While we work out in order to stay healthy, we may sometimes neglect other parts of our body—like our hair. Taking care of muscles, organs, and joints may feel like the keys to healthy living, but we must not forget that our hair is also an important part of our bodies. Keeping our locks healthy can greatly affect our state of mind, because as the saying goes: when you look good, you feel good too.
Health should be a full-body experience. Everyone has a unique head of hair with varying needs, and a tailored hair-care routine is important to keep your hair healthy and strong. If your hair is getting coarser and drier or thinning with age, or perhaps you’ve noticed a change in your hair after amping up your workout regimen, here are a few tips and tricks to keep your hair in tip-top shape.
Avoid harsh chemicals
Chief stylist Amber Fairlie at The Manor boutique salon in Toronto says that hair care is just like skincare, so we need to switch it up as we age, or as our lifestyle changes. Most importantly, “Continue to stay away from products that contain sulfates and parabens.” This is a must for everyone to consider because according to Keith Durante, MD, FACS, of the Ash Centre in New York, parabens are “chemicals that have been used since the 1950s to prevent bacteria and act as a preservative in shampoos,” and sulfates are “cleansing and foaming agents that can be found in shampoo, which contribute to a toxic environment of the extracellular matrix which is where the hair bulbs live. They cause excessive dryness and contribute to the thinning of hair and may also cause a sensitivity reaction.”
Avoiding harsh and harmful chemicals in your hair-care products is one thing—but we must also avoid coming into contact with harsh chemicals in our day-to-day lives. For example, we know that although they’re great for keeping us fit, swimming pools can be quite harsh on hair. Combatting the damage of chlorine can feel like an uphill battle, especially if you’re already dealing with issues of dryness and breakage. Fairlie says that the best way to preserve our hair is to wear a swim cap. “A cap is your hair saver (the type you can get at any sports store) as it can keep most of your hair dry.” The final—and most important—step, according to Fairlie, is to always rinse off. “This removes any excess chlorine from your hair,” she says. “When you don’t rinse off in the shower, the chlorine soaks into your hair, causing damage.” Incorporating a gentle clarifying shampoo is also a good idea, though Fairlie says that not all are created equal, and you should do your research, as some can be even more drying and damaging.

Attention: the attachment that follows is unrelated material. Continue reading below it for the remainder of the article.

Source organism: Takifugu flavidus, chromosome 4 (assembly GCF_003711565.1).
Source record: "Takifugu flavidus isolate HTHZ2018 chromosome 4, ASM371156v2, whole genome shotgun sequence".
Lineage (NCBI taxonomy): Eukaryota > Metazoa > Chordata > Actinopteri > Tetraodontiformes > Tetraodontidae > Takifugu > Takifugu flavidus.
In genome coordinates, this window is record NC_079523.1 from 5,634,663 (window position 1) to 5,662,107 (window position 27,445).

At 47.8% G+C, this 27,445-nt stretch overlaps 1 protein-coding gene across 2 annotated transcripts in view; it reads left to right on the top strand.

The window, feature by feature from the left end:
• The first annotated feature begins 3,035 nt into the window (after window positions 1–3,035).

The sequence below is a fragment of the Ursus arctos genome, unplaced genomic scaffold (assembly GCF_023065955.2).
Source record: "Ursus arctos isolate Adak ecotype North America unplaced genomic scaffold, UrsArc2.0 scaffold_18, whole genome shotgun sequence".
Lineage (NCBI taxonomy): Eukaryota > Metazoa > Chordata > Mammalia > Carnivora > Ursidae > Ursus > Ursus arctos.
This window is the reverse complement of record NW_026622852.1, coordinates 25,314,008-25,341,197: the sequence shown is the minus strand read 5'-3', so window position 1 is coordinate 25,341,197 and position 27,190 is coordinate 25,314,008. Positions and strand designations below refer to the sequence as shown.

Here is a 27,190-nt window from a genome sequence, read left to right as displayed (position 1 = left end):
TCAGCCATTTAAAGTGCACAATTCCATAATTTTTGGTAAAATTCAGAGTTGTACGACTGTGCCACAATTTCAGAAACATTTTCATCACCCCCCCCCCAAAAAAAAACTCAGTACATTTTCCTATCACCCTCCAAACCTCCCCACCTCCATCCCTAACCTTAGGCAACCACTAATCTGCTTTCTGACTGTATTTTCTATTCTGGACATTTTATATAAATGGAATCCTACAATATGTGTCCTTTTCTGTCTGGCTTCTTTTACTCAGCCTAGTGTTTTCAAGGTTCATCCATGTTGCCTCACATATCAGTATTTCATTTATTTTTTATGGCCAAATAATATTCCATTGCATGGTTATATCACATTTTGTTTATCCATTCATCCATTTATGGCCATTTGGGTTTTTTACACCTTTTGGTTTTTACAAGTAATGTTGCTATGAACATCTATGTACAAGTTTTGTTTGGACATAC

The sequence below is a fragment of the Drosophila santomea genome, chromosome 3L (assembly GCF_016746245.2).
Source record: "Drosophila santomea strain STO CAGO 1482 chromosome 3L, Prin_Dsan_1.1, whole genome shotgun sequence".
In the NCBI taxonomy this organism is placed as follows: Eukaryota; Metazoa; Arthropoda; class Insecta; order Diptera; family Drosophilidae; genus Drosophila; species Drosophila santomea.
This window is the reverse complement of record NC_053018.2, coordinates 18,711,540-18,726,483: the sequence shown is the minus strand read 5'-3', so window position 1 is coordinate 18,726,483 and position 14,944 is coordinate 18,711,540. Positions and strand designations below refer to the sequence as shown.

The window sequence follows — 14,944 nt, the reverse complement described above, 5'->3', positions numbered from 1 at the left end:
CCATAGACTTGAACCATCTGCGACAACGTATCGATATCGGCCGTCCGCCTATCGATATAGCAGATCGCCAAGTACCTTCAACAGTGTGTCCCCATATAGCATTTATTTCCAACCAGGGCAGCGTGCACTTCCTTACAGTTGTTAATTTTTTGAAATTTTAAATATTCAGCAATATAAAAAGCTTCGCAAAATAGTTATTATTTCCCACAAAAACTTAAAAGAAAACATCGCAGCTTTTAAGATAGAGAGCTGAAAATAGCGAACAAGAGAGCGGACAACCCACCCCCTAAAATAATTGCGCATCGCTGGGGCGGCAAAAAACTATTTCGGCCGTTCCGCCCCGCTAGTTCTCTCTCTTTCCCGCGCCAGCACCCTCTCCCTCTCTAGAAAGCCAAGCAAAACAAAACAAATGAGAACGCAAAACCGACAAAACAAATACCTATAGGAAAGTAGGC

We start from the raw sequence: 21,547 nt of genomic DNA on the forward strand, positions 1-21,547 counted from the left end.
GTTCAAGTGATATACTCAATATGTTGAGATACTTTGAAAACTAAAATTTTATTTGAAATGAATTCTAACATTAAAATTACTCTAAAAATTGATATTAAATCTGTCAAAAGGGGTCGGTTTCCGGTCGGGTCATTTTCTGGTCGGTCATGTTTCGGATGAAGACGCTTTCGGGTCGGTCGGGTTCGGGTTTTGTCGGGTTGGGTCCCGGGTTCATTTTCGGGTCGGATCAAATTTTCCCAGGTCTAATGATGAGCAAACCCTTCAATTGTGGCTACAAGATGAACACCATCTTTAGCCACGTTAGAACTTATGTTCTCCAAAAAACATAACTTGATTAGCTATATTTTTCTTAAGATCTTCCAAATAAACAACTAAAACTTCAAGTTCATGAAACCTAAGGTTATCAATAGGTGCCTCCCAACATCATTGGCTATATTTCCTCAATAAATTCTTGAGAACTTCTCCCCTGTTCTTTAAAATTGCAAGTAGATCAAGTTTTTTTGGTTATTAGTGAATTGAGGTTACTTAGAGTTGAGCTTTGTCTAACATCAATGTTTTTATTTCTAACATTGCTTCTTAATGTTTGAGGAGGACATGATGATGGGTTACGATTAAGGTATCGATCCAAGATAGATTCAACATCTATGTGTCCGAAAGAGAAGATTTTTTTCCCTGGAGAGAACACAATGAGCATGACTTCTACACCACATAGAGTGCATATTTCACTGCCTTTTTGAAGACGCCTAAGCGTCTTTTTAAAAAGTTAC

Tangle Teezer Compact Styler Detangling Hairbrush, $21.99, well.ca.
Did you know that the hair tools we use to smooth and tame our hair can actually be the cause of damage? Fortunately, there are a number of detangling brushes on the market that are worth the investment, as they’re made to prevent breakage. Fairlie says that these types of brushes are shower and purse essential. For optimal results, she recommends “brushing out your tangles in the shower once you’ve massaged conditioner throughout your hair. Start at the bottom and work your way up to the top.” This should make brushing easier, and more importantly, cause less breakage as the brush and conditioner work together to detangle. Just keep in mind that “Excessive brushing, or anything done in excess to the scalp, can damage the hair follicles and irritate the scalp which can cause damage to new growth,” says Durante.
When you’re working out, the hairstyle you choose can do a lot more than keep your hair out of your face. Your hairstyle can lessen the need for frequent showers, and prevent you from needing to brush your hair out too much and risk breakage.
Fairlie recommends braids. “That way your hair doesn’t get tangled during your workout, and afterward you’re left with a nice soft wave when you take it out.” Braiding your hair also gives your roots a chance to dry after a sweaty workout, and if you want to take that extra step, Fairlie says, “Dry shampoo it!”
When In Doubt, Ask a Professional
As we age, our hair changes, and it can be difficult to figure out how we need to change our hair-care routine. When there’s an opportunity, you should lean into your hairdresser and doctor for advice, as they have the knowledge, as well as experience, working with various types of hair and health concerns. If you follow the advice of your hairdresser and physician, your mane will look and feel sensational after every blood-pumping workout.
TO SHAMPOO, OR NOT TO SHAMPOO?
People who work out frequently also tend to shampoo their hair a lot, and there are few things that feel more refreshing than a postworkout shower. If you’re a fan of lather, rinse, repeat, you may not like what you’re about to read. According to Fairlie, “Frequent shampooing is a no-no.” Because shampoo traps oils, if you frequently wash your hair with shampoo, there is a chance that you may dry your hair out, which could make it prone to breakage.
If you’re the type of person who sweats a lot, whether or not you’re exercising daily, It’s understandable that you’d wash your hair often. However, that doesn’t necessarily mean that you should. Durante suggests shampooing only “three times a week [if you can] and alternating it with a good conditioner,” since showering and using proper shampoos and conditioners help to avoid excessive grease from sweating...